A recent exam question by a professor of psychology at the University of Maryland, who presented his students with the opportunity to raise their grades if the class acted altruistically, has gone viral, revealing — although no one seemed to see it — the delicate balance between incorporating life lessons into exams and the legitimate assessment of performance.
The question, which illustrates the \”commons dilemma,\” goes like this: \”Here you have the opportunity to earn some extra credit on your final paper grade. Select whether you want 2 points or 6 points added onto your final paper grade. But there’s a small catch: if more than 10% of the class selects 6 points, then no one gets any points. Your responses will be anonymous to the rest of the class, only I will see the responses.\”
The Internet responses to the question were largely laudatory. Most saw it as a clever, well-crafted lesson in human behavior, and many viewed using a test question to conduct a social experiment as inspired teaching.
I believe it was neither. The question actually tainted both the life lesson and the validity of the test.
Whether or not we are comfortable with a competitive grading system, the assessment of final exams and papers must, as we guarantee students, be based upon their knowledge and performance with respect to the subject matter we’re testing, rather than on their selflessness or, for that matter, any other personality trait.
Adding two or six points based on selflessness or amiability or generosity might encourage those commendable traits, but it would clearly skew the test results. Artificially raising the grades of several students would penalize the rest of the group, and — if all of the students happened to choose two points — lifting the curve for the entire group would reduce the value of the grades earned by those who otherwise performed at the top of the class.
Moreover, the experiment itself is not valid. One who is confident in his or her ability to perform well on the test, but concerned that more than 10 percent of the class will choose the six-point option, might instead choose the two-point point option not out of altruism but merely to help ensure that they score higher than others whom they believe to be less prepared.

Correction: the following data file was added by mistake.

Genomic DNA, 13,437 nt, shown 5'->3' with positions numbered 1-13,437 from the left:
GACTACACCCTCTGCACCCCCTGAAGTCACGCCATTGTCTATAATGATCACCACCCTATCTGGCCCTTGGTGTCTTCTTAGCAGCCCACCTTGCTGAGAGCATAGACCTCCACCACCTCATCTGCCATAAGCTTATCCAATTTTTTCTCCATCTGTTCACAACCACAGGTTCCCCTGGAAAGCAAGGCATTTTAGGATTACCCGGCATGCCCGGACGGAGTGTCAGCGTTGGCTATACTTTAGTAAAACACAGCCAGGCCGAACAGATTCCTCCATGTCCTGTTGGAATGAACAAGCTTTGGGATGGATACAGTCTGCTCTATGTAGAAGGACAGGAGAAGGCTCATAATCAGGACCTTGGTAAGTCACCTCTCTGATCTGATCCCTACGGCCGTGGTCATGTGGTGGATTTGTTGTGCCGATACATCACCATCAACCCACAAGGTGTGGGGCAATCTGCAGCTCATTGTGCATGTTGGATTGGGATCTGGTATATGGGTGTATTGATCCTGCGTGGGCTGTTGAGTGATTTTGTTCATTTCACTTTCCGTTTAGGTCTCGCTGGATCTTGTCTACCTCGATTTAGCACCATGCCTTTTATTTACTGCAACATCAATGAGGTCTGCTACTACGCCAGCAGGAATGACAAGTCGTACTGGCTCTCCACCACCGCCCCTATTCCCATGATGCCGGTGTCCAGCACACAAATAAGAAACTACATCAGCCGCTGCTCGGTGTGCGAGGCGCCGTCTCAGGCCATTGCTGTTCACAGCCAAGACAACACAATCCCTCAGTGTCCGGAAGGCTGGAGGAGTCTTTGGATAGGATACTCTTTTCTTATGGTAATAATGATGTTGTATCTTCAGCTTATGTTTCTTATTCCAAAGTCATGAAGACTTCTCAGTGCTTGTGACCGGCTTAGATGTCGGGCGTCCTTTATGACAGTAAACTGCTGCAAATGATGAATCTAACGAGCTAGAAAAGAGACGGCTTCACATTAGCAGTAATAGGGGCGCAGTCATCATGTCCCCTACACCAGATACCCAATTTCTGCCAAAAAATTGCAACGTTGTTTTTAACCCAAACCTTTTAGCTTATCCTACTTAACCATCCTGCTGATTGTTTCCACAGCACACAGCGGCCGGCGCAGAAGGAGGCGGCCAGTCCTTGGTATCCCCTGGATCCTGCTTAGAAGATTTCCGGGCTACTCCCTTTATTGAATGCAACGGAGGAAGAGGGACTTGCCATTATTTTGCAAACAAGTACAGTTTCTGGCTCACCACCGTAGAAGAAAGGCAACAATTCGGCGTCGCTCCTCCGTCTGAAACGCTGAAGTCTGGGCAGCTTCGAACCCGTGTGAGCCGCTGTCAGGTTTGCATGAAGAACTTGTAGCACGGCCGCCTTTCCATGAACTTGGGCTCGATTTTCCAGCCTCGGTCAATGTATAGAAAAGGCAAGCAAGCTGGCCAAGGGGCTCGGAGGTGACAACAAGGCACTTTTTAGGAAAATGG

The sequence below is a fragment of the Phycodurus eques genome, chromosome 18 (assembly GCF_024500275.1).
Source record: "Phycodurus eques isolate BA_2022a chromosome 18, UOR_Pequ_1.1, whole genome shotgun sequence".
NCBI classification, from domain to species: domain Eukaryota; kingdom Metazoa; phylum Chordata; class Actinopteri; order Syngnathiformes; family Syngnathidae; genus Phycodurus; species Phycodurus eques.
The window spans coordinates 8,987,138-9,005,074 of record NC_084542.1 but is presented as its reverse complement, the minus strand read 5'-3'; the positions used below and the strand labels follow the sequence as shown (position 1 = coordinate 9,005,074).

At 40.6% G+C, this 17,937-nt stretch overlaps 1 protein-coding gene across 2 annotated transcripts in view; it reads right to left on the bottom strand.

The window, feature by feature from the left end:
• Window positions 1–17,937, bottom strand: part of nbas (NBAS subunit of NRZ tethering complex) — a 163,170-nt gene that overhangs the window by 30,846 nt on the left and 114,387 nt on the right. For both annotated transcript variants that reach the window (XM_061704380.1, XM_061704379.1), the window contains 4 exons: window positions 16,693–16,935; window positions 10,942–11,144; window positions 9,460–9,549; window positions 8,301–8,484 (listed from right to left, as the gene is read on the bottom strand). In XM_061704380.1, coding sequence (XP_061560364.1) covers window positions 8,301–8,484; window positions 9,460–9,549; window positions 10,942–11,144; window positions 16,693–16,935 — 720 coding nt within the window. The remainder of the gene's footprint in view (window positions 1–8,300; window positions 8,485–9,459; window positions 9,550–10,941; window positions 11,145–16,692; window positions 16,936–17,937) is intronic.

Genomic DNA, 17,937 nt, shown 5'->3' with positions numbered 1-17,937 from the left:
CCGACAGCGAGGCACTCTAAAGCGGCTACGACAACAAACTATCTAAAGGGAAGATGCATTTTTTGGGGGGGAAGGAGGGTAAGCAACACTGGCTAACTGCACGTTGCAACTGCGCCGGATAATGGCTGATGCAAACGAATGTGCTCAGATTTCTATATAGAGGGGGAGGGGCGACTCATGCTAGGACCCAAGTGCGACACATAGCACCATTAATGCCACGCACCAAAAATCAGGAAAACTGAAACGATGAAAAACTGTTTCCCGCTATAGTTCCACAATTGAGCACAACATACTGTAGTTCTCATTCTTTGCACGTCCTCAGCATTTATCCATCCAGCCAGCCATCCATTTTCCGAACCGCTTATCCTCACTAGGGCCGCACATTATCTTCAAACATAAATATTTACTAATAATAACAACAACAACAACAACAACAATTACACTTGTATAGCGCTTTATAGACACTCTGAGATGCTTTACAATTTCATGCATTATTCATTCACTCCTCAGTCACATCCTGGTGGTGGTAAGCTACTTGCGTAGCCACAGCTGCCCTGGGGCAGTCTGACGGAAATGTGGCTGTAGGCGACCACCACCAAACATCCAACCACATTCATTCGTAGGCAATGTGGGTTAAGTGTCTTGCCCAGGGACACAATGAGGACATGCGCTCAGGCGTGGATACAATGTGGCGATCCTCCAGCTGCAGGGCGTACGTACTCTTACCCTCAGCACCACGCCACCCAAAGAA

Which is not to say that life lessons in general cannot or should not be blended into a standard academic testing instrument — indeed, doing so can represent good teaching. It’s merely to say that care is required to ensure that they not work, like the question posed by the Maryland professor, at cross-purposes.
A seamless blend can be achieved when the lesson is congruent with the knowledge or skills being tested. For example, important lawyering skills tested on a law exam include the careful reading of all materials that may have a bearing on the outcome. Accordingly, from time to time I have provided the answers to a multiple-choice question or two from the exam at the end of the routine instructions, which are under the boldface heading \”Read These Instructions Carefully.\” The students who read them will learn, for example, that they are to mark \”E\” as the correct answer for question 36 even though only options \”A\” through \”D\” appear in the test booklet. I’m told that students remember that lesson in close and thorough reading long after they’ve forgotten whatever question 36 was about.
Lessons in altruism and human behavior may, of course, be far more meaningful than a mundane lesson in careful reading — but not if they compromise the assessment of the knowledge and skills we have promised to impart.
Fortunately, memorable life lessons can, with proper care and at no peril to accurate assessment, be melded into our testing instruments.
Author Bio: Jay Sterling Silver is a law professor at St. Thomas University School of Law.